It Appears That The Encyclopaedia Britannica Entry On Shaking Down GPS Providers With A Bogus Patent Needs Updating

from the shot-down-again dept

The Encyclopaedia Britannica has not exactly been having a good decade. In the minds of much of the public (though, certainly not all), the usefulness of Britannica has long been surpassed by Wikipedia. A couple years ago, we gave Britannica’s president a chance to explain his views on where Britannica is going, but it still seems like an uphill battle. Among the more ridiculous things that Britannica has tried to do is to also turn itself into a bit of a patent troll. Back in 2007, it sued a bunch of GPS companies for patent infringement. Scratching your head over why Britannica holds patents on GPS technology? The answer is even more convoluted than you can imagine.

Through a series of events, Britannica ended up in possession of a rather infamous patent (5,241,671), originally granted to Compton’s back in 1993. That patent was initially used to claim control over… well… pretty much all multimedia, including CD-ROMs and certain aspects of computers and software. The story got so much attention that the USPTO’s boss stepped up and directly ordered a re-exam of the patent. All of the claims were struck down, but Compton’s (and soon Britannica who took over ownership of the patent, being an investor in Comptons) kept trying. After eight long years of fighting back and forth, the patent with narrower claims was granted, which Britannica decided covered GPS technology.

To make matters even more confusing, during all of this Britannica had also filed for two continuations patents (the sneaky process we’ve discussed a few times recently whereby patents holders try to submarine in later offerings with an earlier priority date). Those patents were at the center of the lawsuit we mentioned in 2007.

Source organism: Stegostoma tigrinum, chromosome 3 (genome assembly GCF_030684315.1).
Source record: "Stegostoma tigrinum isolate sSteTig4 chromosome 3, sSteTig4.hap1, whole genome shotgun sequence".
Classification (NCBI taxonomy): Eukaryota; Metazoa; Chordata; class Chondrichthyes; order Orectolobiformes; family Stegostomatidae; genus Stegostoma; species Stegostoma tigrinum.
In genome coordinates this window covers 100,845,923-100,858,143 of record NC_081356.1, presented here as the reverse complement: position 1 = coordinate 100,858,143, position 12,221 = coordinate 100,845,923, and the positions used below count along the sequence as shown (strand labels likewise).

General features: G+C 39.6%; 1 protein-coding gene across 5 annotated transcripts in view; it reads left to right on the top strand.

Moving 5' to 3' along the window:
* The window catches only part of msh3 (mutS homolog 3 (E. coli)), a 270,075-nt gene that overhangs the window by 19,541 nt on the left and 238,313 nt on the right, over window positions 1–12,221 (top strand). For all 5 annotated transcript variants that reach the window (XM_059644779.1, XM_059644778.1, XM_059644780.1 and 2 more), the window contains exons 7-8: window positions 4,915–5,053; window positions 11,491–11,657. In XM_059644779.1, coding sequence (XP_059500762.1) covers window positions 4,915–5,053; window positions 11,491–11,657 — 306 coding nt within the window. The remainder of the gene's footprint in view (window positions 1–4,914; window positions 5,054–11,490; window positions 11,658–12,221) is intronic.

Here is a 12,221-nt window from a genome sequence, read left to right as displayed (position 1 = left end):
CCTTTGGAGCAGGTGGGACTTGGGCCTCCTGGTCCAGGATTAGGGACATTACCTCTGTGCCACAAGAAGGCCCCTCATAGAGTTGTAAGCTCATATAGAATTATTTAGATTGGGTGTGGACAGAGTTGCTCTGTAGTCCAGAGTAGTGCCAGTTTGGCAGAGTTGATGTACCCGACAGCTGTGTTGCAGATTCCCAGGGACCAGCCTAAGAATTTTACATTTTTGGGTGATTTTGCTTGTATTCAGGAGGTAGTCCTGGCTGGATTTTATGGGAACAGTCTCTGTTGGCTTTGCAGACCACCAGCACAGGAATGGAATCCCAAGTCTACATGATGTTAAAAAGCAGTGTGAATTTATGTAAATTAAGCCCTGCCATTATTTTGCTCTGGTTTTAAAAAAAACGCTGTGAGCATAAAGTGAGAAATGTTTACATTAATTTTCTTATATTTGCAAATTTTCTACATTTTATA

At the end of 2008, we noted that that original ‘671 patent had finally been declared invalid. Last summer, we noted that those two other continuation patents had been dumped as well. Britannica, with nothing to lose, appealed.

Last week it lost that appeal. The actual ruling focuses on a technicality in terms of how Britannica filed for those continuation patents. Basically, it screwed up the filing process and that killed any chance of the patents to actually be considered continuations. Because of that, the patents get tossed out as being considered neither new nor non-obvious as they’re anticipated by other patents. Either way, hopefully this really is the end of Encyclopaedia Britannica’s short life in the world of patent trolling GPS companies…

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Companies: britannica

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Comments on “It Appears That The Encyclopaedia Britannica Entry On Shaking Down GPS Providers With A Bogus Patent Needs Updating”

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22 Comments
Oliver Wendell Jones (profile) says:

Sue Back?

After a patent like this has been declared null and invalid – has anyone successfully gone back and sued the company who formerly sued them for patent infringement in hopes of getting their money back?

In other words, Company A sues Company B for patent violation and wins – the patent is later declared invalid – has there ever been a Company B that has gone back sued Company A to get their losses back?

ChronoFish (profile) says:

Re: Re: Sue Back?

This is a great comment – and one that didn’t – but should have – jumped out at me.

Why can’t the USPTO be sued for granting patents that can’t be held up?